When your child first starts day care or preschool, you might feel like they are spending more time at home sick than they are spending in care. A recent research study has shown that this is, in fact, quite true. Children who start day care in a large centre are sick more often when compared to ones in a small centre or who don’t attend day care at all. But don’t be concerned, there is good news to come. These same children who spend more time being sick early on, spend less time being sick once they reach primary school. It is then that the ones who haven’t been exposed to all of the germs from a large group of kids begin to fall ill more often. In conclusion, all children will get sick often as their immune system matures. It’s just that some will get it over with in the earlier years while others notice it more when they are a little bit older.
If your child has just started day care and you’d like to stop them from being continuously sick, especially in winter, here are some tips to try to keep the sniffles to a minimum:
A healthy lifestyle will give your child the best chance against getting sick. A child’s immune system will start off weak and will get stronger as they grow, but there are things you can do to help this process along.
Give them a diet high in fruit and vegetables, as well as plenty of iron-rich food. It’s not always easy getting healthy food into kids, so think about using some child-friendly vitamins when you feel their diet is lacking.
Also make sure they are getting plenty of sleep, as being tired will mean they get run-down and sick more easily.
Make sure the centre is clean
When choosing a day care or preschool you should enquire about their cleaning service. It is best if they have employed someone who has experience with cleaning in childcare centres, as they will know the ‘hot spots’ for germs and what to focus on with their cleaning routines.
All toys need to be cleaned regularly, as well as furniture, windows, equipment and of course the floors.
Confirm that staff follow basic hygiene rules such as; washing their hands thoroughly after changing nappies, wiping noses or going to the bathroom. There should also be access to hand sanitiser for the staff.
Teach your children about hygienic practises from an early age. They should be in the habit of washing their hands with soap and water every time they use the bathroom, come inside from outdoor play or just before they plan on eating.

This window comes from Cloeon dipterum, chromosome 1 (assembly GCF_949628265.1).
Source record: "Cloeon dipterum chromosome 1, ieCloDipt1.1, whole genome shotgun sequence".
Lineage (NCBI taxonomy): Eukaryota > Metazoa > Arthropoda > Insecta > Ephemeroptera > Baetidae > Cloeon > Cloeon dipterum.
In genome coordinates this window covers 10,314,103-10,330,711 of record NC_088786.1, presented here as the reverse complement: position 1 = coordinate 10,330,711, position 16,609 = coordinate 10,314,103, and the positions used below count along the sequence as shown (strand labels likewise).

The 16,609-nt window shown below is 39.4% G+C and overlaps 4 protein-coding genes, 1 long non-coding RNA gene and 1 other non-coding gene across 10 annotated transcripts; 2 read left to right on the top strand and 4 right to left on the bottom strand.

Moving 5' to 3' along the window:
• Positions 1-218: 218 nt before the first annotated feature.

If they start to develop a cough or a sneeze, teach them to cover their mouths with the inside of their elbows.
Children will always put things in their mouths without a thought to how dirty the item may be, but try to teach them not to. It may feel like a losing battle but they will eventually start to understand what you’re saying and the sooner items stop going into their mouths the better.
Break the cycle
The best way of preventing children from getting continuously sick is to break the cycle. This means not sending children to day care if they have a fever or a runny nose. Most centres will send a child home if they start presenting with a fever, but by this stage a child is likely to already have been contagious. So if parents are vigilant about noticing if their child looks like they are starting to get sick, it can really help stop the spread of germs before it’s too late.
If your child has diarrhoea, has vomited within the last 24hrs, is unusually tired or clingy, sounds like they are having difficulty breathing or if they have a rash, then please keep them home.
Wait a little longer
Aside from trying to break the cycle within the day care centre, you can also break the cycle with your own child. Keeping a kid home when they are unwell is not just about stopping the spread of germs to others, but it’s also about building their immune system back up to optimal level. Even when they appear well, a child’s immune system will still be weakened for a while longer. This means they are more likely to pick up absolutely anything that is going around. So if it feels like your child has had cold on top of cold, you could be right. They catch a cold, and as they improve with energy levels and they go back to school, their lowered immune system is compromised and they get sick again before they’ve had a chance to fully recover from the first cold. To end this cycle, keep them home for longer than you feel is necessary the next time they are sick. This isn’t possible for everyone due to work commitments but if you can manage it, it will make a big difference to the length of time they stay healthy before the next bug strikes.